• Orchard – a plantation of cultivated fruit trees – apples or pears for cider or perry. The term is also used for other fruits.
  • Pear – the fruit used to make perry. Special types of pear (called perry pears) are used, as dessert pears are not good for making perry. Some well-known varieties of perry pear are Gin, Rock, Hendre Huffcap and Blakeney Red.
  • Perry –  an alcoholic drink made by fermenting the juice of perry pears. In the USA, the term pear cider is used for perry.
  • Pomace – another name for apple pulp – sometimes used to refer to the spent pulp after pressing. This is often used as animal feed.
  • Press – mechanical equipment designed to exert pressure on fruit pulp to extract the juice. Traditional presses are normally operated manually, but in larger cider works today many presses are hydraulically operated.
  • Pulp –  the crushed, chopped or grated fruit from milling apples or pears, prior to pressing.Rope     (n) a fault in cider caused by bacterial activity, resulting in the cider becoming viscous or oily. In extreme cases, the cider when poured forms ‘strings’ or ‘ropes’, hence the name. Usually the ropiness manifests itself in the early stages by small clumps of viscous matter floating in the cider – if you’ve ever seen ‘mother of vinegar’ in a vinegar bottle then it looks a little like that (but it’s not the same thing). This can be removed and the cider’s taste is unaffected and it can normally be drunk without any ill effects on the drinker. The ropiness will only get worse with long term storage, as there is no proper remedy. The best bet is to drink up the cider before it gets any worse!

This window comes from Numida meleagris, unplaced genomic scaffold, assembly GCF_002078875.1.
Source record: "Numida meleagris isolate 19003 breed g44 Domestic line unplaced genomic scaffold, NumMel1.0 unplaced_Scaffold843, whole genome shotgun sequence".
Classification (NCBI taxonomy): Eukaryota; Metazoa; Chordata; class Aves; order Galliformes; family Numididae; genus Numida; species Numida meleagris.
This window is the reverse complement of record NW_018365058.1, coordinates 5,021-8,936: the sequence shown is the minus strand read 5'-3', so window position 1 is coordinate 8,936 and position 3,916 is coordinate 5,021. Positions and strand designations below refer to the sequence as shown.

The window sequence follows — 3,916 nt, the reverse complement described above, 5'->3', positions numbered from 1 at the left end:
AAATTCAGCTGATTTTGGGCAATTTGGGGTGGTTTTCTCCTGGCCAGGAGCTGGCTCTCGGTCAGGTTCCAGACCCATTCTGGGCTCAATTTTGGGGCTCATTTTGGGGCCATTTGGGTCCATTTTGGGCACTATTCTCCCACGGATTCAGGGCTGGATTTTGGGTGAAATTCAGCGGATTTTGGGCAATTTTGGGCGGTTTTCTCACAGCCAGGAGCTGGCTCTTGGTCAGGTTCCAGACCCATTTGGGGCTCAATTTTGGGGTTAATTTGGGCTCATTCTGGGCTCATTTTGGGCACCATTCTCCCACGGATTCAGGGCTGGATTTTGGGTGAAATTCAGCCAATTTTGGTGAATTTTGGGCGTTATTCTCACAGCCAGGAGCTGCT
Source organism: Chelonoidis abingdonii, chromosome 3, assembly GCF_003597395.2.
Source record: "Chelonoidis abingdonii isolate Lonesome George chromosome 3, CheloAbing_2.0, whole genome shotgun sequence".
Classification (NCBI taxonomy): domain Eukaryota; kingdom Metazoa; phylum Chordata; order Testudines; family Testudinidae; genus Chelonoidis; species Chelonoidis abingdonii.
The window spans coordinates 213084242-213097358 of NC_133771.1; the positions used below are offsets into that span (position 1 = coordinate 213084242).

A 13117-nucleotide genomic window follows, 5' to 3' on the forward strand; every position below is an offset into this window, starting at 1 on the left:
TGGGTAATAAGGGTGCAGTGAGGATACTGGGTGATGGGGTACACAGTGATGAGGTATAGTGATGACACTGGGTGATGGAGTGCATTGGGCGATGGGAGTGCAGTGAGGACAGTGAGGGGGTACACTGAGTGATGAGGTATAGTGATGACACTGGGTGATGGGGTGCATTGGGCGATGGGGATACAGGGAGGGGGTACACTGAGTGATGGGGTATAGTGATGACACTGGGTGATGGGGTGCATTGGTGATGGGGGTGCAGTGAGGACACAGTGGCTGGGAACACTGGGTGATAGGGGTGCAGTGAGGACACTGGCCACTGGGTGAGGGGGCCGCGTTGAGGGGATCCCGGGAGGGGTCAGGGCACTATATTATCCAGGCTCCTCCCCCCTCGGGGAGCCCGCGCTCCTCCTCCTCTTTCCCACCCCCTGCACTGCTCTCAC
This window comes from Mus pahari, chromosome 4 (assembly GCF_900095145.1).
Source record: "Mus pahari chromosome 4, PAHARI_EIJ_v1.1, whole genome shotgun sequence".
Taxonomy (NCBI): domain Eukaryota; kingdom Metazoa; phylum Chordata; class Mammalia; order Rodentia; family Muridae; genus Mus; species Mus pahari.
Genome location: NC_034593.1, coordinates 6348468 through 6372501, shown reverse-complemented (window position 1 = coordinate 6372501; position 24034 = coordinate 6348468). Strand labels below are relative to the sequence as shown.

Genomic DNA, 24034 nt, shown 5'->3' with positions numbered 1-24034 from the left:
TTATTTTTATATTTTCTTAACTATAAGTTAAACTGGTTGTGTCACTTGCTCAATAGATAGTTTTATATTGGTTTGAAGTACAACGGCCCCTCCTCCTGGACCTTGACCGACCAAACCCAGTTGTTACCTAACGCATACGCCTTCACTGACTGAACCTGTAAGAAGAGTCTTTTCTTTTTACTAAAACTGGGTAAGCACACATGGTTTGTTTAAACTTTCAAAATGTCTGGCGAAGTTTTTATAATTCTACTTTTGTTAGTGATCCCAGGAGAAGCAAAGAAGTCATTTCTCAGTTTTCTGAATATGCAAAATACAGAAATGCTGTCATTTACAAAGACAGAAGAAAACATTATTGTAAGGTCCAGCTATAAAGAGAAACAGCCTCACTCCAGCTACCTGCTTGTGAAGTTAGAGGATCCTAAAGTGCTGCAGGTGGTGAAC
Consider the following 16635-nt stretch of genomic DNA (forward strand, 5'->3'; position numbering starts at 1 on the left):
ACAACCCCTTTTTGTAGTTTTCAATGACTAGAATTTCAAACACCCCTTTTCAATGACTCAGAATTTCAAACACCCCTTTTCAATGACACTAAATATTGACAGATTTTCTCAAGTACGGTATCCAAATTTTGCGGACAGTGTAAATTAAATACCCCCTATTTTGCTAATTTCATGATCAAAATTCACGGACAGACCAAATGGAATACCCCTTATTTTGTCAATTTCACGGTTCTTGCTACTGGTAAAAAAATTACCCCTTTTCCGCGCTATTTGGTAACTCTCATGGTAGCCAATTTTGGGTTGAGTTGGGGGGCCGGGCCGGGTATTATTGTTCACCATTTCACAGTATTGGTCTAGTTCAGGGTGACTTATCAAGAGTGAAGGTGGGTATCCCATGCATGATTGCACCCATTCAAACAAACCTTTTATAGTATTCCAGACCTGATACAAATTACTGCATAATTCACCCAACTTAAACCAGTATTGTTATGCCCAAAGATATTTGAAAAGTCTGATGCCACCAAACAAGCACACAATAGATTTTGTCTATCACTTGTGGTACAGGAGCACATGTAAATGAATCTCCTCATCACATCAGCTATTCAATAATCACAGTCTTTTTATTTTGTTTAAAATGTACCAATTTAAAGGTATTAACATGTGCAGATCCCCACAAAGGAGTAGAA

• Scratter –  a type of rotary mill operated by hand or by motor power, which crushes and shreds or chops the fruit between spiked or toothed rollers. (From the verb scrat meaning ‘to scratch’ – the verb ‘to scrat’ meaning ‘to mill’ is not often used these days).
  • Screw Press –  a type of press which works by screwing down a beam, board or plate tightly on top of the fruit pulp to exert pressure on it and extract the juice. Some presses have a single central screw and others may have two or more screws.
  • Scrumpy –   Unfortunately this term means different things to different people! The usual meanings are 1. (n) simply, an affectionate slang term for cider, usually applied to draught cider. 2. (n) implies an inferior or poorly made cider 3. (n) high quality real cider made from traditional methods – this is the definition we at the Scrumpy User Guide advocate!
  • Sharp –  a type of apple relatively high in acidity but low in tannin – will taste sharp (acidic) but not astringent (bitter). Many cooking apples fit this profile.